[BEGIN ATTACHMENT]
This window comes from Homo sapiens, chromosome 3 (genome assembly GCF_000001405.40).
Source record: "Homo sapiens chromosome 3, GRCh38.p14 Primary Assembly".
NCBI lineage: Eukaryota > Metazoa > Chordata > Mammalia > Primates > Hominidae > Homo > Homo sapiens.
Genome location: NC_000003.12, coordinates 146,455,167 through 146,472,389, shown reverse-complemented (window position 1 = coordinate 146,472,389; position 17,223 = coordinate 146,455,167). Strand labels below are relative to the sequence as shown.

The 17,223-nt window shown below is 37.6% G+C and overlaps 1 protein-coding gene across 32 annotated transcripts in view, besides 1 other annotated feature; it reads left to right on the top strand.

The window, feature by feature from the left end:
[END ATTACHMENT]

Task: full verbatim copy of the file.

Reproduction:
This window comes from Homo sapiens, chromosome 3 (genome assembly GCF_000001405.40).
Source record: "Homo sapiens chromosome 3, GRCh38.p14 Primary Assembly".
NCBI lineage: Eukaryota > Metazoa > Chordata > Mammalia > Primates > Hominidae > Homo > Homo sapiens.
Genome location: NC_000003.12, coordinates 146,455,167 through 146,472,389, shown reverse-complemented (window position 1 = coordinate 146,472,389; position 17,223 = coordinate 146,455,167). Strand labels below are relative to the sequence as shown.

The 17,223-nt window shown below is 37.6% G+C and overlaps 1 protein-coding gene across 32 annotated transcripts in view, besides 1 other annotated feature; it reads left to right on the top strand.

The window, feature by feature from the left end: